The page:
City lawyers hit back over GMB’s dig at private equity

The current debate surrounding private equity is welcome but misguided, according to the City’s top private equity lawyers.

For the past month private equity has been the focus of debate for politicians after a powerful trade union, the GMB, called for favourable tax relief for private equity houses to be scrapped, labelling private equity investors “asset-strippers”.

On 6 March the Treasury Select Committee announced that it would investigate private equity. It will look into the Financial Services Authorities’ (FSA) report into potential regulation (The Lawyer, 13 November). The British Venture Capital Association has also revealed that it will draw up a voluntary code of conduct.

Macfarlanes corporate partner Charles Martin said “regulation of the area is tricky” and that any change in the tax regime would cause private equity to migrate.

Edmund Reed, a private equity partner at Travers Smith, said the public’s interest was inevitable given the increasing appearance of private equity on the M&A landscape.

“It’s been an issue simmering for a while. As the private equity houses have raised more money they’ve been able to do more high-profile deals,” he said.

The GMB opposes tax deductions on interest repayments on the highly leveraged debt that makes private equity investments so popular.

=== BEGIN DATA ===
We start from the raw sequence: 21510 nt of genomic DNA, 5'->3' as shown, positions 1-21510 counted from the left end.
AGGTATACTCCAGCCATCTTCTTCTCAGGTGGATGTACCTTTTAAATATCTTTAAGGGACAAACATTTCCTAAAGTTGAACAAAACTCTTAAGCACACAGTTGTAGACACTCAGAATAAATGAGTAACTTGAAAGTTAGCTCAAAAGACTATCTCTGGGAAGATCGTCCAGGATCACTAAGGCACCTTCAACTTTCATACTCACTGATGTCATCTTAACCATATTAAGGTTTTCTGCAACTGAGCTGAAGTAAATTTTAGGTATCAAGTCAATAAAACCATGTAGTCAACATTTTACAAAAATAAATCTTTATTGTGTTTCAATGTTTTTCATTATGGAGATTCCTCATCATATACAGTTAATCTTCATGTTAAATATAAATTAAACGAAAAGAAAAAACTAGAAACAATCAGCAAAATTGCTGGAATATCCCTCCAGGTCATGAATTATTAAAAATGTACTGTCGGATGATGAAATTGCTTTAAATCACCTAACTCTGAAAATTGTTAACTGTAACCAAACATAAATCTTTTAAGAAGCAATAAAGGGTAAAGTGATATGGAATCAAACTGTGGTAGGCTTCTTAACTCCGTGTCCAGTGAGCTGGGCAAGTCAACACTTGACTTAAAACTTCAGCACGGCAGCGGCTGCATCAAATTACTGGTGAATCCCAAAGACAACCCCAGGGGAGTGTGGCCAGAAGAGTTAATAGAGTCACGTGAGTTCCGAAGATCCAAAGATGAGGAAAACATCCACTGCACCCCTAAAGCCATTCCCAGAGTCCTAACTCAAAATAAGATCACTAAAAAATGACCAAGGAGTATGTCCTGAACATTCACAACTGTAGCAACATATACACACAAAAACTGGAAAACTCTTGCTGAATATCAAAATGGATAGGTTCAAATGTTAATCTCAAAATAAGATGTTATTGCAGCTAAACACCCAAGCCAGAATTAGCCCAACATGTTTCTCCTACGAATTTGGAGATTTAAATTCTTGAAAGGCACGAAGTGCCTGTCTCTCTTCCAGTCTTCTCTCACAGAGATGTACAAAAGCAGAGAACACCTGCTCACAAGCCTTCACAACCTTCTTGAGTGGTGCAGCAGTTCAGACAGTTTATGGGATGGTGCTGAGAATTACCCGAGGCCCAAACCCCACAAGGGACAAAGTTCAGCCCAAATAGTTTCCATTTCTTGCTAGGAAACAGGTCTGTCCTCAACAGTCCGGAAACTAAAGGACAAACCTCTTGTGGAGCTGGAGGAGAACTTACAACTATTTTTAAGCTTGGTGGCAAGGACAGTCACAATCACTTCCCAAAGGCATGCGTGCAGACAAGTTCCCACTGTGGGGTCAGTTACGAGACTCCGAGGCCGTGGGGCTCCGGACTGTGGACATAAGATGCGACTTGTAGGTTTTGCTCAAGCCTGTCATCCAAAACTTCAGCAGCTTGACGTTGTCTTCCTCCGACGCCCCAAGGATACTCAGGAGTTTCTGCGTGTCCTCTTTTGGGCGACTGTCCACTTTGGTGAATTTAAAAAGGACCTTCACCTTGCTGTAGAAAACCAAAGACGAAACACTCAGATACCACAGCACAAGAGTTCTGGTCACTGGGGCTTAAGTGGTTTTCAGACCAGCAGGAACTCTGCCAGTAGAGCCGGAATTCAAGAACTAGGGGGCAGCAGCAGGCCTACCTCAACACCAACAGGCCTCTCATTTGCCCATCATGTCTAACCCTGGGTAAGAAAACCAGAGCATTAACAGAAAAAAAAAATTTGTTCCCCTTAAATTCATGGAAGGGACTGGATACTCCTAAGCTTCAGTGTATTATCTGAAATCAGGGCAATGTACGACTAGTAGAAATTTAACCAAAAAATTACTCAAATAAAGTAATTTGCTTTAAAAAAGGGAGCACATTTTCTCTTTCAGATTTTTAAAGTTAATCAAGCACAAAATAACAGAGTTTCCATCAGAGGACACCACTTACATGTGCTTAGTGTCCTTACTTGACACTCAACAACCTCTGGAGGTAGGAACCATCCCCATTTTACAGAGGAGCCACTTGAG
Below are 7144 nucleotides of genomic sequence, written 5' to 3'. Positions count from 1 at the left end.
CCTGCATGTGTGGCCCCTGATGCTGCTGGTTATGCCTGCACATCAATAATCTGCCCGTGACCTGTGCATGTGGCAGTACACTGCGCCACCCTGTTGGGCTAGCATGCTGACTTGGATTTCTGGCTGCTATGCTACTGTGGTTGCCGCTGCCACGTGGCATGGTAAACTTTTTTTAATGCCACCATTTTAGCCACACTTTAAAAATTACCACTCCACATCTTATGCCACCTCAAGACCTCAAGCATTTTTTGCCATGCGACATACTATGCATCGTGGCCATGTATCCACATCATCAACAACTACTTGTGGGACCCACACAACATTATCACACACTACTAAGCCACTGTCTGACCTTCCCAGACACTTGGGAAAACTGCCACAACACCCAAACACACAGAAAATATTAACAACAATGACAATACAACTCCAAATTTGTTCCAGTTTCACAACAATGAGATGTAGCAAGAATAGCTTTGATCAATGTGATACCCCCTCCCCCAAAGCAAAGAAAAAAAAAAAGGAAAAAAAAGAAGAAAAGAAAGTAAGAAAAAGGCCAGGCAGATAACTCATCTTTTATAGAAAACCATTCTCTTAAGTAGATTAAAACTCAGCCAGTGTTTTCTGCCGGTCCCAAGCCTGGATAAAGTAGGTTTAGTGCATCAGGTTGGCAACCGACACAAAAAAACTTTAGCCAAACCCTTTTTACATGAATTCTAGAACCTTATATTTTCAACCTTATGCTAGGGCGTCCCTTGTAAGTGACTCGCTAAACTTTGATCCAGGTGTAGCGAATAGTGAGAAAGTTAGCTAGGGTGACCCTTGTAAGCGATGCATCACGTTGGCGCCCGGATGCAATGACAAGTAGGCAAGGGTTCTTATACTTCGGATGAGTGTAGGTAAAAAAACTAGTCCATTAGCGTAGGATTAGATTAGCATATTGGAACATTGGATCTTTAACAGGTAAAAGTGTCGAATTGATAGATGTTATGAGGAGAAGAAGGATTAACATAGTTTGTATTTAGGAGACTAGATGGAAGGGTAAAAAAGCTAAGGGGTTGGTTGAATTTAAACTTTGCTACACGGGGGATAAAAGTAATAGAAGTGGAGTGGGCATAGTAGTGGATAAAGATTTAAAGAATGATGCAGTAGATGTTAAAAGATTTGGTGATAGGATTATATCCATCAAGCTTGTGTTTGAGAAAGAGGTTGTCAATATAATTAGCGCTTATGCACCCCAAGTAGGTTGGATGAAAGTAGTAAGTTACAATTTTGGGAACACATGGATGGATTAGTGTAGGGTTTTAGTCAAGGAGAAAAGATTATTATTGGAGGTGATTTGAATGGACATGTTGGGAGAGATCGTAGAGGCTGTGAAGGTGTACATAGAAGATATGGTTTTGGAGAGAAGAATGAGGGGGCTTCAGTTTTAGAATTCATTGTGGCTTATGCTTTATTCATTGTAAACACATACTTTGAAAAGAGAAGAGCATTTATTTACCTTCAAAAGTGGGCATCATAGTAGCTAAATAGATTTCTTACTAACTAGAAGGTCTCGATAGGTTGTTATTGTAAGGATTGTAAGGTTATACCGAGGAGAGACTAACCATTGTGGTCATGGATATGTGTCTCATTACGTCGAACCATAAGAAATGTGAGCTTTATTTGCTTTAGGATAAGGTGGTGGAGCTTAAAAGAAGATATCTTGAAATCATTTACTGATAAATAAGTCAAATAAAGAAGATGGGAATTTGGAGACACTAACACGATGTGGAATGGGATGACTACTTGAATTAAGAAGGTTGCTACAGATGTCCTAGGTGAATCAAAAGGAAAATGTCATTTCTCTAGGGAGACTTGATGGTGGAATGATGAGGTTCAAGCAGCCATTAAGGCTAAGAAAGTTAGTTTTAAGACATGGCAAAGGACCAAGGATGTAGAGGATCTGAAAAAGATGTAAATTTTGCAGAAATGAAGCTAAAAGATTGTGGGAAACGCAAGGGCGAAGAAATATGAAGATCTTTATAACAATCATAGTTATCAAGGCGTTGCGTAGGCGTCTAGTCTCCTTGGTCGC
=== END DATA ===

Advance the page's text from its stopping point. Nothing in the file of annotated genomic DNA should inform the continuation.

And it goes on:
Another City private equity partner said: “It’s a spurious argument. It’s not private equity that gets tax relief but the companies. And it’s tax relief that’s open to any other company, owned by private equity or not. It’s not a question of subsidising 200 City financiers.”

But Martin welcomed the fact that private equity is now a hot topic. “It’s not a bad thing that there’s interest in private equity,” he said. “Private equity houses could do a better job at being transparent.”

But Reed added: “The underlying attack on private equity isn’t justified. The industry is a vital part of the economy and creates wealth and jobs not just for the senior managers, but for the all employees and the pension funds and insurance companies that invest their savings.

“What is justified is saying that private equity hasn’t been as good as it could have been in presenting that message to the public.”